On Body Image
This is a picture of me, ready to brace the heat and cold summer showers that have been inflicted on my city for the last week. It’s also one of the first full-body pictures of myself I’ve associated with in the last year and a half, because I don’t want people to see my body.
There’s a lot of reasons that that statement makes me angry. After all, it doesn’t matter what I look like: my friends will still drink with me and laugh at my godawful puns; my family will not disown me (probably), and the people who employ me will not want to hire me any less based on what I look like. I’m a feminist, and know that the idea that people should be ashamed of the way they look is a cruel, pointless, horrible thing. As a pop culture addict, I understand that the general size and shape of women in the media differs from my own, and that’s where many of my preconceptions about what I should look like come from. I can rationalise these thoughts, but they don’t mean a thing when I catch myself at a bad angle in the mirror and run off to do a bunch of sit-ups because my stomach looks disgusting. Things came to a head last week when I replaced my Evan-Rachel-Wood-in-lingerie screensaver to something that wouldn’t make me loathe myself, because I felt so shitty looking at her slender legs and perfect body. And when my weight problems interfere with my ability to letch over beautiful women who I may or may not be in love with, we’ve got a problem.
It’s doubly ironic, too, because right now I am healthier than I have been in ages- I quit smoking, I exercise every day, and I attempt to eat what my insane appetite will deem a reasonable diet. Two years ago, I was a lot slimmer, because I was eating small amounts of crap in between partying so hard I woke up on the floor or the ladies’ bathroom more than once. I might have been a train-wreck healthwise, but I could fit into a UK size 8 and that was all that I cared about. Then, at the start of last year, I started putting on weight, and went up to a size 12and ever since then I’ve been grappling with the stupidly time-consuming act of hating the way I look.
I think the most irritating part is holding the feminist side of my brain and the body-concious side of my brain in tandem with one another. Because the feminist side of my brain tells me that it doesn’t matter what people look like, that it’s not my buisness to judge them or treat them any differently because of their weight- things I know to be true. And then there’s the other side, which tells me stuff like “well, at least you’re not as big as her” or “she’s just too skinny” so I momentarily don’t feel quite as shit about my own size. But that makes me feel even worse, because I don’t want to be the kind of person who can only be happy with their body if they’re comparing it favourably to someone else’s. That’s gross, and it’s a side of myself I try to shut off whenever I can. I want to celebrate other women, not throw myself back into competition with them, but that’s how body-shaming makes us relate to one another; as targets to be beaten, not actual human beings.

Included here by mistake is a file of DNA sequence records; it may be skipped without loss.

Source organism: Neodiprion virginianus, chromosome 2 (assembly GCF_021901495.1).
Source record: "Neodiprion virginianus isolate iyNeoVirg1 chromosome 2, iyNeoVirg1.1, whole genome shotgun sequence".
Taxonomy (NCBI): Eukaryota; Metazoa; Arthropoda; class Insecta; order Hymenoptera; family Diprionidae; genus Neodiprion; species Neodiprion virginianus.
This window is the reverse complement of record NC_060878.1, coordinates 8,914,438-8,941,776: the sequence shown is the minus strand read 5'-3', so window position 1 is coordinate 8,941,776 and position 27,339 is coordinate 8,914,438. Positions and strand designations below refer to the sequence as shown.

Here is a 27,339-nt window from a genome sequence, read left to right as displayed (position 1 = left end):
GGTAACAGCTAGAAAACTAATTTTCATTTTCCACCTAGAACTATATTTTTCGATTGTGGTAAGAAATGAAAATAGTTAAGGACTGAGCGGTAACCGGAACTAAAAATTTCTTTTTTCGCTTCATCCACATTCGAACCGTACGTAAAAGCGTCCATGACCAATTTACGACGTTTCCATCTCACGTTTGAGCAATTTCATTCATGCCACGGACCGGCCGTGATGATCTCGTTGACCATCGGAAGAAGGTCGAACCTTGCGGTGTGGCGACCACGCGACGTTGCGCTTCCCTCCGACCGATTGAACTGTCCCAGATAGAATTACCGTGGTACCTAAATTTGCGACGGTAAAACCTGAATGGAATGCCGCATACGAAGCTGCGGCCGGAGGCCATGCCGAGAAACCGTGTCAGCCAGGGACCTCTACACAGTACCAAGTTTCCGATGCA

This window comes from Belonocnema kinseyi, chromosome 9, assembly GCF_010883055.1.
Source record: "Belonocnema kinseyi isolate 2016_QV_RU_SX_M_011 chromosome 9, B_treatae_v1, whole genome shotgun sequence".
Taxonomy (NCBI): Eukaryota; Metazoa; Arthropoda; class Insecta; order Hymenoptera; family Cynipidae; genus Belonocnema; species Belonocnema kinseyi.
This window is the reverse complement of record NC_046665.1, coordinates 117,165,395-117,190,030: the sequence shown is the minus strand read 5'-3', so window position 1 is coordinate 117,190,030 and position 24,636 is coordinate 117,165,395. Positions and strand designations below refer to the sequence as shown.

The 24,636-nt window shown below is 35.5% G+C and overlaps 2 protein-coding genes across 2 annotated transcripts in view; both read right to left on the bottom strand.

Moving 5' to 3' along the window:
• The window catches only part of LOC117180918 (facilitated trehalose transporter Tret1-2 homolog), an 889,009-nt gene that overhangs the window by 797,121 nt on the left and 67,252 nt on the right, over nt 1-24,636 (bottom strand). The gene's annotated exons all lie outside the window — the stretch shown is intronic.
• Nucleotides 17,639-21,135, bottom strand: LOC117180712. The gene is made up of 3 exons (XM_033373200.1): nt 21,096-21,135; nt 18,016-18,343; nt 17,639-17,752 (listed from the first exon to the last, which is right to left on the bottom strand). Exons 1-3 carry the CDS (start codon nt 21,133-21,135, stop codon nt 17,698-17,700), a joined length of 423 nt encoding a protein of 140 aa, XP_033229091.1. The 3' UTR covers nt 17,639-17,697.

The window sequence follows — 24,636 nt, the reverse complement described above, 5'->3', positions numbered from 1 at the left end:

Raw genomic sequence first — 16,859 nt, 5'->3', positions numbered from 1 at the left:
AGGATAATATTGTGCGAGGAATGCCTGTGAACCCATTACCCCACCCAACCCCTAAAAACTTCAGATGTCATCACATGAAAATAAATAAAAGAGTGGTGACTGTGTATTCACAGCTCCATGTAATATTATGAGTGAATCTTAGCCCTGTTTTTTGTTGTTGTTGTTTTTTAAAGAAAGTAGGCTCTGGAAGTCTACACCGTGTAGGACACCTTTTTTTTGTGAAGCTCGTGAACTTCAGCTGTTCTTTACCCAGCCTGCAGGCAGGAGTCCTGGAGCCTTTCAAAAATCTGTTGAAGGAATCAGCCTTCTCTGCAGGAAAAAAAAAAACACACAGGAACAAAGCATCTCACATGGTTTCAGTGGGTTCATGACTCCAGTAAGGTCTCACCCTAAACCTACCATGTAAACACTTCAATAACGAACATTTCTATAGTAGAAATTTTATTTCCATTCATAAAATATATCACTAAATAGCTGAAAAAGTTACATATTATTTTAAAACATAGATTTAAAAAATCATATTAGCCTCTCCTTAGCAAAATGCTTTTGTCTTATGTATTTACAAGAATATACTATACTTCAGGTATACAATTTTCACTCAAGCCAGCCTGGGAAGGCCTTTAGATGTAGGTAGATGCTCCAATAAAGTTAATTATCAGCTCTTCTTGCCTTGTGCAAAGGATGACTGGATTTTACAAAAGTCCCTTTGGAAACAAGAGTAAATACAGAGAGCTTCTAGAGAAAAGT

But then, I’m often unsurprised that I’m as self-concious as I am about my weight gain, considering the way we treat people who don’t fit the perscribed beauty mould. Take Colleen McCullogh, neurophysicist, best-selling author, and Yale medical researcher, who’s obituary opened with a jibe about her weight: “Plain of feature and certainly overweight…”. Christ, if a woman as accomplished as her can be reduced down to her size despite all her achievements, what the hell can I be remembered for? “Freakishly small of mouth and thundery of thigh…”. I’m sure I don’t need to explain to you the pervasiveness of the ideal body type across all media, because we’re all bombarded from it at all angles: in magazines, on television, in movies, online…all I’m saying is that if a bunch of us were asked to describe the perfect body, it’s striking how similar our answers would sound.
And that’s the worst thing about having body image problems: it’s so fucking dull. Everyone has issues with their body, no matter what they might be, because we’re constantly told that you need to look a certain way to be successful and loved and admired. And as long as I continue telling myself that it’s bullshit- that I can look however I want, and I will not stop being the person I am right now-maybe, just maybe, I’ll be able to re-instate that Even Rachel Wood screensaver.
I’m genuinely curious to hear: how do you feel about your body? It’s a question we don’t hear an honest answer too all that much, for fear of coming across as arrogant or insecure, but here’s your chance. Tweet me, comment on this article, and let me know about your relationship to the way you look.